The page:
At least two of the key suspects in the Benghazi terror attack were at one point working with Al Qaeda senior leadership, sources familiar with the investigation tell Fox News.
The sources said one of the suspects was believed to be a courier for the Al Qaeda network, and the other a bodyguard in Afghanistan prior to the 2001 terror attacks.
The direct ties to the Al Qaeda senior leadership undercut early characterizations by the Obama administration that the attackers in Benghazi were isolated “extremists" -- not Al Qaeda terrorists -- with no organizational structure or affiliation.
The head of the House Intelligence Committee, Chairman Mike Rogers, R-Mich., who receives regular intelligence briefings and whose staffers continue to investigate the Benghazi terrorist attack, would not discuss specific suspects or their backgrounds.
But he said the ties to Al Qaeda senior leadership, also known as Al Qaeda core, are now established.
“It is accurate that of the group being targeted by the bureau, at this point, there’s strong Al Qaeda ties,” Rogers told Fox News. "You can still be considered to have strong ties because you are in the ring of operations of Al Qaeda core. ... There are individuals that certainly fit that definition."
Counterterrorism expert Thomas Joscelyn, a senior fellow with the Foundation for Defense of Democracies, told Fox News that investigators are finding "more and more ties -- not just to Al Qaeda's branch in North Africa ... but Al Qaeda senior leadership in Pakistan."
A year ago, Fox News' Bret Baier was first to report that a former Guantanamo detainee, Sufian bin Qumu, was suspected of training jihadists in eastern Libya for the attack.
Now, sources tell Fox News that Benghazi suspect Faraj al Chalabi, also a Libyan national whose ties to Usama bin Laden date back to 1998, is believed to be a former bodyguard who was with the Al Qaeda leadership in Afghanistan in 2001.
After the Benghazi attack, al Chalabi fled to Pakistan where reports suggest he was held, then later returned to Libyan custody and eventually released. He was first publicly identified as a suspected terrorist in 1998 by the regime of former Libyan dictator Muammar Qaddafi for his alleged role in the murder of a German intelligence official, Silvan Becker and his wife. An Interpol arrest warrant in March 1998 named al Chalabi, two other Libyans and bin Laden as the likely perpetrators.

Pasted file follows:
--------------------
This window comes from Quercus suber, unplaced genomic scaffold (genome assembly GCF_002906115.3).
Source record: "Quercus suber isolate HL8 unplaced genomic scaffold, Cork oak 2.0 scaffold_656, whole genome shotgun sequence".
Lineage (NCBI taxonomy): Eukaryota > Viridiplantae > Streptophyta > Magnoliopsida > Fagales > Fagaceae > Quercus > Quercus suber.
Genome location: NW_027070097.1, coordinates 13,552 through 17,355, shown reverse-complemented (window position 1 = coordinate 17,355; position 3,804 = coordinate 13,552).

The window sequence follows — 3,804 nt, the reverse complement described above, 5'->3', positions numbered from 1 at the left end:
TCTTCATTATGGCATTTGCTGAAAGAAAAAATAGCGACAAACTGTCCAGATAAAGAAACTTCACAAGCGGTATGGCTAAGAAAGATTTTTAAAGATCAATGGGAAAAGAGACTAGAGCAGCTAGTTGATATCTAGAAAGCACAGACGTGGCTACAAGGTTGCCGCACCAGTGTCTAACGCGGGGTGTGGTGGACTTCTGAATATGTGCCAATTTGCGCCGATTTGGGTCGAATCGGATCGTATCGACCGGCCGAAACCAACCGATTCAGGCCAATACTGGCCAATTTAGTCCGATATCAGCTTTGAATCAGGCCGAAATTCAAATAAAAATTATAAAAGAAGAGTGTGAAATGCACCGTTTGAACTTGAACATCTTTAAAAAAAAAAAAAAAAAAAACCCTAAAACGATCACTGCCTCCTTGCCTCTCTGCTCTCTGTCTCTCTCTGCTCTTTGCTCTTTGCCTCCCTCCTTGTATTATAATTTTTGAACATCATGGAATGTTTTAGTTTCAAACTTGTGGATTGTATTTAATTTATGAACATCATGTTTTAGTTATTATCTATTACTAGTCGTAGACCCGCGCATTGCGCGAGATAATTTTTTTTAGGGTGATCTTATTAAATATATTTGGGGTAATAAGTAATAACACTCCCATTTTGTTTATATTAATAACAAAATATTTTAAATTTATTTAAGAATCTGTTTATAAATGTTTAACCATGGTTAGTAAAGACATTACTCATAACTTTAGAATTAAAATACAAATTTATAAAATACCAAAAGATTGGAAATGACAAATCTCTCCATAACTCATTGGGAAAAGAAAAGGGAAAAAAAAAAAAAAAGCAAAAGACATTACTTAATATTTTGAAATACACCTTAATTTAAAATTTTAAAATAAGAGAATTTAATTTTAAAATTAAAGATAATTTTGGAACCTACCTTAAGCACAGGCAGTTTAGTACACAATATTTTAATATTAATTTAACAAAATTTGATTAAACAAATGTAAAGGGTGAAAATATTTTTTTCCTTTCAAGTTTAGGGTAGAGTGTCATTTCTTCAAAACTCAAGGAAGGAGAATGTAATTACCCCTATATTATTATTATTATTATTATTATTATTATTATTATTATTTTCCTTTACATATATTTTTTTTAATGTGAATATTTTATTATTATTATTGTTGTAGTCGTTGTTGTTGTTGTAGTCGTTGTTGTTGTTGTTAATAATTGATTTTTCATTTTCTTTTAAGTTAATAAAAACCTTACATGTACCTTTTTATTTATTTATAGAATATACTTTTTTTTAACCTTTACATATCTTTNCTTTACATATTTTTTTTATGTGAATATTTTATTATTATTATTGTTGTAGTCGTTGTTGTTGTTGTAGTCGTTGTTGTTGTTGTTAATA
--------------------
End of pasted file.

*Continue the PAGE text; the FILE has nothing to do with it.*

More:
“Our sources say al Chalabi is suspected of bringing materials from the compound to Benghazi to Al Qaeda senior leadership in Pakistan. It's not clear what those materials consisted of but he is known to have gone back to Pakistan immediately after the attack,” Joscelyn said.
Separately, and for the first time, Rogers laid out a timeline for the attack which suggests significant advance planning. According to the congressman, there was an “aspirational phase” several months out, where the idea of an attack was thrown around, followed by “weeks” of operational planning, and then the ramp up to the Sept. 11 assault which lasted up to several days. This assessment is in stark contrast to initial administration statements that the attack was “spontaneous” and achieved with little planning.
“I believe that they had an operational phase that lasted at least a couple of weeks, maybe even longer. And then an initiation phase that lasted a couple or three days prior to the event itself. And so this notion that they just showed up and decided this was a spontaneous act does not comport with the information at least with what we have seen in the intelligence community,” Rogers told Fox News.
Some counterterrorism analysts concur with Roger’s assessment, describing the mortars used to strike the CIA annex in the second wave of the attack as "smoking gun" evidence -- as mortars require skill to fire, and typically must be pre-positioned to ensure accuracy. On Sept. 11, two mortars struck the CIA annex, killing former Navy SEALs Glen Doherty and Tyrone Woods.
The opposing analysis is that the mortars were set in the early morning hours of Sept. 11, and that the terrorists did not bring equipment with them that suggests significant planning.
Fox News contacted the FBI which is in the lead on the Benghazi investigation, as well as the CIA and the National Counterterrorism Center, or NCTC. Both the NCTC and the CIA declined to comment. There was no immediate response from the FBI.
Catherine Herridge is an award-winning Chief Intelligence correspondent for FOX News Channel (FNC) based in Washington, D.C. She covers intelligence, the Justice Department and the Department of Homeland Security. Herridge joined FNC in 1996 as a London-based correspondent.